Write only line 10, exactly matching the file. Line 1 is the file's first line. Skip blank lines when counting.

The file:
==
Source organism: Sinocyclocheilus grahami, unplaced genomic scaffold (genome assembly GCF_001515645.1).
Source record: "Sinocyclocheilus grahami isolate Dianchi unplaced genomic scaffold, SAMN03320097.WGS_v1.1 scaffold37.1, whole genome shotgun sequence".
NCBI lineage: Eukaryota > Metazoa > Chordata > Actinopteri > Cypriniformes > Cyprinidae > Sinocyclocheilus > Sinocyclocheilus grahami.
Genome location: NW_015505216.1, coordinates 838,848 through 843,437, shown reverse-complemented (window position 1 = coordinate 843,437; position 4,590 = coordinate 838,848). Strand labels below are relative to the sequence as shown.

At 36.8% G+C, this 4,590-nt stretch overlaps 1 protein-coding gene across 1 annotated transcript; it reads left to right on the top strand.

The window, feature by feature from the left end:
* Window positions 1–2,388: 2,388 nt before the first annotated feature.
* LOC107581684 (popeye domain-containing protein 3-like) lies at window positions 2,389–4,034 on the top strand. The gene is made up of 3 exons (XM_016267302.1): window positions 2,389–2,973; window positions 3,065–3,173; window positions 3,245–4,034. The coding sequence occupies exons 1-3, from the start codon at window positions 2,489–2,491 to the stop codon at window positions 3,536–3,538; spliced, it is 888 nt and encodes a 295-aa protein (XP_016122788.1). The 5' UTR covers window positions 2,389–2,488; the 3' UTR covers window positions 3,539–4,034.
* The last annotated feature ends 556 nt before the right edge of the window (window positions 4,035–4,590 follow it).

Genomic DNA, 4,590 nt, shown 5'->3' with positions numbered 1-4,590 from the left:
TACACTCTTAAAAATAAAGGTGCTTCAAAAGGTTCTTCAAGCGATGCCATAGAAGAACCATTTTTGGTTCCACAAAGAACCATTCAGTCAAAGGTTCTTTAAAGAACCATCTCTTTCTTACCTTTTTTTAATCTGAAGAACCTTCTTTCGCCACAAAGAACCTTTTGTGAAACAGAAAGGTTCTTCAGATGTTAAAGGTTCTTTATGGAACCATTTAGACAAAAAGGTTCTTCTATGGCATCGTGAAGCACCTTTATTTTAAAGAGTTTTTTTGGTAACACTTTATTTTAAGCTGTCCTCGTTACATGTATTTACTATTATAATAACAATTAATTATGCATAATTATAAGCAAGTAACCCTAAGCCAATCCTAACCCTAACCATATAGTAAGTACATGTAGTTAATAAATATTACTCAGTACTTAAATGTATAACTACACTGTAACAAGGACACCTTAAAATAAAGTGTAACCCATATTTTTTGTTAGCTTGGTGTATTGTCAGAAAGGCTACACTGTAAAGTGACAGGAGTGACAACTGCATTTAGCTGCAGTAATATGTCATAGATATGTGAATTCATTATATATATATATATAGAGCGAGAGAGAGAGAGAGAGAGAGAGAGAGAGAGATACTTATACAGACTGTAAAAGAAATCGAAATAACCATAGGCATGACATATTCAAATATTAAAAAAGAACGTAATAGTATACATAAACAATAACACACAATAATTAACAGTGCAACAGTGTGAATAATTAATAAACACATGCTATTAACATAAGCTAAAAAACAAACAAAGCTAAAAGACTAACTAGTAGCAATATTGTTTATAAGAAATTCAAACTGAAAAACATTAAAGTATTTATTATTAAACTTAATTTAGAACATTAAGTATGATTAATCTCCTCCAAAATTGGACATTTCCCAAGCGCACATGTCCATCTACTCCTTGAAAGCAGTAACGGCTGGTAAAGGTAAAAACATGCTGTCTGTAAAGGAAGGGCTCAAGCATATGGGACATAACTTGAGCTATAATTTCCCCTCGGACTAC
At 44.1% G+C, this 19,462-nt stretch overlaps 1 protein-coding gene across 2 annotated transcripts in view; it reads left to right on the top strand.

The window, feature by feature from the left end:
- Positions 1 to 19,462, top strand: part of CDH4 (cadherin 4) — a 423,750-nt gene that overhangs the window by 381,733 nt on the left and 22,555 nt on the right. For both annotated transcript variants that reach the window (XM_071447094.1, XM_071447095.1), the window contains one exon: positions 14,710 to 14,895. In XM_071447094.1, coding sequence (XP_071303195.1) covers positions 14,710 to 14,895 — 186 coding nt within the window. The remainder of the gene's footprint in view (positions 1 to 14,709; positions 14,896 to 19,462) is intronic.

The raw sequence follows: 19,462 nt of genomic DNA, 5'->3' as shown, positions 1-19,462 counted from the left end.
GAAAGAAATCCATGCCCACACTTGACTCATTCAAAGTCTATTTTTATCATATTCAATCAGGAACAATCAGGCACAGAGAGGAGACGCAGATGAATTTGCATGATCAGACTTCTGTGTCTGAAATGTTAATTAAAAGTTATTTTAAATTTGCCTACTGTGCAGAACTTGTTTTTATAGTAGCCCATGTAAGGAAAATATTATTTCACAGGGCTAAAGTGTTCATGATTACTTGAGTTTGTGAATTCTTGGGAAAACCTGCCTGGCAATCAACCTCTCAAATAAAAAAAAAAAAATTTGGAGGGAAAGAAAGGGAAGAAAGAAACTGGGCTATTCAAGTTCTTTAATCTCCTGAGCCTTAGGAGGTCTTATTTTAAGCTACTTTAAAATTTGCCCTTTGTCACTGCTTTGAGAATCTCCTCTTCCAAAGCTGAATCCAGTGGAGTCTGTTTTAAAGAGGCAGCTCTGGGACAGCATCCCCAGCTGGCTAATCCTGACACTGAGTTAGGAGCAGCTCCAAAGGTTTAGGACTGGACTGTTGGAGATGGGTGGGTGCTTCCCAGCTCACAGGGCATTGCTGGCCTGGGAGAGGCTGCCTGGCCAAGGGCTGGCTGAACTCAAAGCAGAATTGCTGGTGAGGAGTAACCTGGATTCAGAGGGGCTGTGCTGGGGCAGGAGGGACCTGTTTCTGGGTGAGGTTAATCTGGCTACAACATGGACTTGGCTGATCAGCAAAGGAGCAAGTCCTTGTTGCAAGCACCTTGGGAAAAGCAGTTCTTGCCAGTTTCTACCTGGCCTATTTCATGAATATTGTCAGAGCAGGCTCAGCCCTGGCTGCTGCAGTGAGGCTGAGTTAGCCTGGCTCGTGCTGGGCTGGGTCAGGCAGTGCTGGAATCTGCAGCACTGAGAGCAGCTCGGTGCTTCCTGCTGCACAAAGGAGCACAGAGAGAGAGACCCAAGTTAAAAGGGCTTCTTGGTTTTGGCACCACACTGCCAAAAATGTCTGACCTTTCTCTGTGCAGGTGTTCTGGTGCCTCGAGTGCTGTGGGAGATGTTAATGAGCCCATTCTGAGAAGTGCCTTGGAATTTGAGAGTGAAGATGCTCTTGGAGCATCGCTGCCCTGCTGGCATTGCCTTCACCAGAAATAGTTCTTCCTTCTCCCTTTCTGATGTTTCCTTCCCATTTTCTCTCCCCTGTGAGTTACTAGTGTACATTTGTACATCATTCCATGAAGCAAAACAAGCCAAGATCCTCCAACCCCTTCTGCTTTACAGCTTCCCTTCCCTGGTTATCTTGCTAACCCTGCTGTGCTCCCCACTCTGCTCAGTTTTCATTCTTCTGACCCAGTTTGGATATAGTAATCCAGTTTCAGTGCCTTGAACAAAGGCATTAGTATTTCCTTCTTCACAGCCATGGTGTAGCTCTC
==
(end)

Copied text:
Genomic DNA, 4,590 nt, shown 5'->3' with positions numbered 1-4,590 from the left: